Walter Smith heads up HCTC Criminal Justice program
Hazard Community and Technical College now offers a Criminal Justice program in four areas -- criminal justice, corrections, security and loss prevention, and law enforcement. A computer forensics certificate program also is available. Walter Smith has been hired as the new coordinator and faculty person for the program, which began this semester.
This program is attractive to those wanting to work in the criminal justice field because many departments are beginning to look toward the value of a college degree. It takes a lot of education to do what police are asked to do. With constricting budgets, police departments have less money for training so some require a degree, Smith said.
His previous roles include Outpatient Substance Abuse Therapist, substance abuse counselor, a volunteer advocate for the Bluegrass Rape Crisis Center, Correctional Counselor, developing an MRT cognitive behavior program for the Bell County Forestry Camp, and a faculty member at both Southeast Community College and Somerset Community College. Smith said he has always wanted to do work that helps people, which led him to teaching. You can help the largest number of people by teaching those who do this kind of work, he said.
The police officer spends a lot of time spent doing social work. The officer s day involves solving problems and dealing with life issues, Smith noted. In correctional settings, officers and other staff are asked to deal with difficult populations on an almost constant basis, creating a need for specialized training.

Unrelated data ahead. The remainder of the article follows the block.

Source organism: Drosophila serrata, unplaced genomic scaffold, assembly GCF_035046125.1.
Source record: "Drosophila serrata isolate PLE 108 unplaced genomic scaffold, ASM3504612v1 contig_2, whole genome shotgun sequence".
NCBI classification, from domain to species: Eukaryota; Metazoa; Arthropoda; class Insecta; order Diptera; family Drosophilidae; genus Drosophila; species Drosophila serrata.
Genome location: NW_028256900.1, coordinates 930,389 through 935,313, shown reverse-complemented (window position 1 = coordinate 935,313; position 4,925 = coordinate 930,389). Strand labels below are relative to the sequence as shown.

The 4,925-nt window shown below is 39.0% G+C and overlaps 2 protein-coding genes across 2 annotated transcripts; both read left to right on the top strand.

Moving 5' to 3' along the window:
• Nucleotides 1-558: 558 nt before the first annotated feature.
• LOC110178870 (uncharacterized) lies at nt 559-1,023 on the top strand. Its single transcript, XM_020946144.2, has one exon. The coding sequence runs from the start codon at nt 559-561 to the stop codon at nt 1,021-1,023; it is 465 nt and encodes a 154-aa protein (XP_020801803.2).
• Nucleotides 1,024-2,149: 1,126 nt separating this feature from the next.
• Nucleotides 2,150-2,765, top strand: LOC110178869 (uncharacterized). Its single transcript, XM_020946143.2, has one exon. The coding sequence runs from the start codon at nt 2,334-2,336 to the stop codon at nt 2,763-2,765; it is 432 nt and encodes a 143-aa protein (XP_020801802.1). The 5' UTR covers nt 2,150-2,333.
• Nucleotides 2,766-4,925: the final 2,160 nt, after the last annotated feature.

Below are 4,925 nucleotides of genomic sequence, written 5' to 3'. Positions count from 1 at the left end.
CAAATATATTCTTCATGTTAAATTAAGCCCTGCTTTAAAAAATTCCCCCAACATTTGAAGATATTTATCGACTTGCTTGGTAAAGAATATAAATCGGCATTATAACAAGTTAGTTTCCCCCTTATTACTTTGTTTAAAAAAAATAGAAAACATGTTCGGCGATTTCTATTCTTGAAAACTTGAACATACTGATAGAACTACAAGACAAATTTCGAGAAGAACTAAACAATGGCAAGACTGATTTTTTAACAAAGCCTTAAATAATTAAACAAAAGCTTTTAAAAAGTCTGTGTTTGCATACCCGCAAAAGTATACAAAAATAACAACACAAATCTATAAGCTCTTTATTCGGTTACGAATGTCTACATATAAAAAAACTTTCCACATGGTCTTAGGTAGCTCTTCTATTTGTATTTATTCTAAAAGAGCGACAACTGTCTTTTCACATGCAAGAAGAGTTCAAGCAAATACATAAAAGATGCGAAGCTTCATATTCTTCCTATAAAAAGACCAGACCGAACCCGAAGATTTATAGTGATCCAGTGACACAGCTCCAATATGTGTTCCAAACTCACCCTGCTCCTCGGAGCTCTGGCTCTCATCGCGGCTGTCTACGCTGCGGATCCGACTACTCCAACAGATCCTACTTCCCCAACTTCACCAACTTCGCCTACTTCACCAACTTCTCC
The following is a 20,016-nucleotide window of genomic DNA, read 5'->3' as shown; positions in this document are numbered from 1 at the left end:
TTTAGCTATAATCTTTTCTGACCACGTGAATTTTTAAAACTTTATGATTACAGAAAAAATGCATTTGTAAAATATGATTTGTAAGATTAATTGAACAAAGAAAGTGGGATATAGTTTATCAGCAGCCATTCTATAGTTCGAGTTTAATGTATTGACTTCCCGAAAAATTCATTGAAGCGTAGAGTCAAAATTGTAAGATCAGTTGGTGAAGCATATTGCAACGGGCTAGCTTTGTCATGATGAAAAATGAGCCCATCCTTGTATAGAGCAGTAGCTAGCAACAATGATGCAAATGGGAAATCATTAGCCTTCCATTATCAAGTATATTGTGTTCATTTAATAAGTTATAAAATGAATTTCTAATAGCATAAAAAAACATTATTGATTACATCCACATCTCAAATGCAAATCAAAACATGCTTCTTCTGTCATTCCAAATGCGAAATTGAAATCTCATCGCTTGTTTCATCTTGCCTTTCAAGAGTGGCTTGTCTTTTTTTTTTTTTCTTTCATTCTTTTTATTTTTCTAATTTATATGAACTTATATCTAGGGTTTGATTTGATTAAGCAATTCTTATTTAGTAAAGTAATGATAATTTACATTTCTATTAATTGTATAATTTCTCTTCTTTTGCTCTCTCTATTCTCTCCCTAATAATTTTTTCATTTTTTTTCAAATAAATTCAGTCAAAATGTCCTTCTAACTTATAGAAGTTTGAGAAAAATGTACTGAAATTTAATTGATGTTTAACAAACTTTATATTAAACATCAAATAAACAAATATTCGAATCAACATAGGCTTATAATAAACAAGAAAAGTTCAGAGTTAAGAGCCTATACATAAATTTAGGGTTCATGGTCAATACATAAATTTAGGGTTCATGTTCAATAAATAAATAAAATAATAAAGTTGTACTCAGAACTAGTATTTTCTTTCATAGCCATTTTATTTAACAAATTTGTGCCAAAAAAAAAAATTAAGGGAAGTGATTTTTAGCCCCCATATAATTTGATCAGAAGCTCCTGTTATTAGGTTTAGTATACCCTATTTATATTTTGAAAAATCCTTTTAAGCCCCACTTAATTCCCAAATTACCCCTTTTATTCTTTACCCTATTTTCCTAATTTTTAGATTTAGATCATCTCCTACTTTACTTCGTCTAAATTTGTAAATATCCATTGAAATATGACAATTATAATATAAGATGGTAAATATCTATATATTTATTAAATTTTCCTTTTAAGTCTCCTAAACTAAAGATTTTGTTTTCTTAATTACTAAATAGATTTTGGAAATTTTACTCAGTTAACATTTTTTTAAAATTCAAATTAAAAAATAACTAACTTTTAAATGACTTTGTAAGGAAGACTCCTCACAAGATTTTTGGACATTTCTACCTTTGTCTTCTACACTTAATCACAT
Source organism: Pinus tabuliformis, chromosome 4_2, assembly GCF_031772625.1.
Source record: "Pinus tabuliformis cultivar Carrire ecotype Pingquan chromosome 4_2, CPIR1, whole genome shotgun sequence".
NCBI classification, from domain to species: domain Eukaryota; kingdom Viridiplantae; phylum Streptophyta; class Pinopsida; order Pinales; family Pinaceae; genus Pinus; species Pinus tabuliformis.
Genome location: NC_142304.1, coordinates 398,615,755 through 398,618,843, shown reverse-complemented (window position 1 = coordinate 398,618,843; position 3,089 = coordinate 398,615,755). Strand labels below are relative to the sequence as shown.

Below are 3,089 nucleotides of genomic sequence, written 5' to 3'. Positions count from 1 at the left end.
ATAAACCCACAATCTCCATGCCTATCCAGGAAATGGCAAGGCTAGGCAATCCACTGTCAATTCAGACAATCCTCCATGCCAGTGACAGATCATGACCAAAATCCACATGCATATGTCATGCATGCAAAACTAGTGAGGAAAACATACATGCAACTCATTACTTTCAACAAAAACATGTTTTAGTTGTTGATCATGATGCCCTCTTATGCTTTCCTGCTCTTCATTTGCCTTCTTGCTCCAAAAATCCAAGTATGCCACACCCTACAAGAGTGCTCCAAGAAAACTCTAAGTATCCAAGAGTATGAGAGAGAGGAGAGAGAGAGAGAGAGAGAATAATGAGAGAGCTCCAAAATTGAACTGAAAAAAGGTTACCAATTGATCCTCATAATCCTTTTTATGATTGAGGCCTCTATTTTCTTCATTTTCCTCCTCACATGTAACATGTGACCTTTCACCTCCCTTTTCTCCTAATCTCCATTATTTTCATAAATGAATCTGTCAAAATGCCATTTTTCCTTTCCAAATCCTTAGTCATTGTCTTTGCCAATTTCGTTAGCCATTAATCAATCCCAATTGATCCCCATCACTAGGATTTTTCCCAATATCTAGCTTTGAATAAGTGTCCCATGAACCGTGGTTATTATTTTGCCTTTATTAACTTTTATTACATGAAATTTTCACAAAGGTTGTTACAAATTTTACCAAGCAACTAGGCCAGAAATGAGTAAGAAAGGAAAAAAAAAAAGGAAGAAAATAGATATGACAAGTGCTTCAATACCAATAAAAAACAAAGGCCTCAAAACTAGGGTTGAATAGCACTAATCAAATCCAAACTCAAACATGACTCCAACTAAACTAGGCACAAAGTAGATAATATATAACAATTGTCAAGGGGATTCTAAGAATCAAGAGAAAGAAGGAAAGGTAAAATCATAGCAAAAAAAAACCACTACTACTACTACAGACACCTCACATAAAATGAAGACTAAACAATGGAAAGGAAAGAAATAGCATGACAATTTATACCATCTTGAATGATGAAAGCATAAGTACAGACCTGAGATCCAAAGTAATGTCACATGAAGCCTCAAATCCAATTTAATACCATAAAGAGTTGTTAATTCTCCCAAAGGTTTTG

As new and more technologically advanced security threats to private security are being used by others around us, individuals and organizations are increasingly looking to trained professional private security firms for the latest and most advanced protections available. Our program in Security and Loss Prevention helps fill that need by providing quality instruction in the latest threats and counter measures that can be employed to combat them. This is even more evident as we move further into the digital age and private, as well as public, organizations look to those skilled in computer forensics to deal with computer crime, Smith said.
Smith is working on his Ph.D. in clinical psychology from the University of the Cumberlands in Williamsburg. He holds a master s degree in criminal justice from the University of Cincinnati, and a bachelor s degree in Correctional and Juvenile Justice Studies from Eastern Kentucky University.
Smith graduated from Southeast Kentucky Community and Technical College and he said he looks forward to his role at HCTC.
Those interested in learning more about the Criminal Justice program can contact WSmith0031@kctcs.edu
or call him at (606) 487-3303.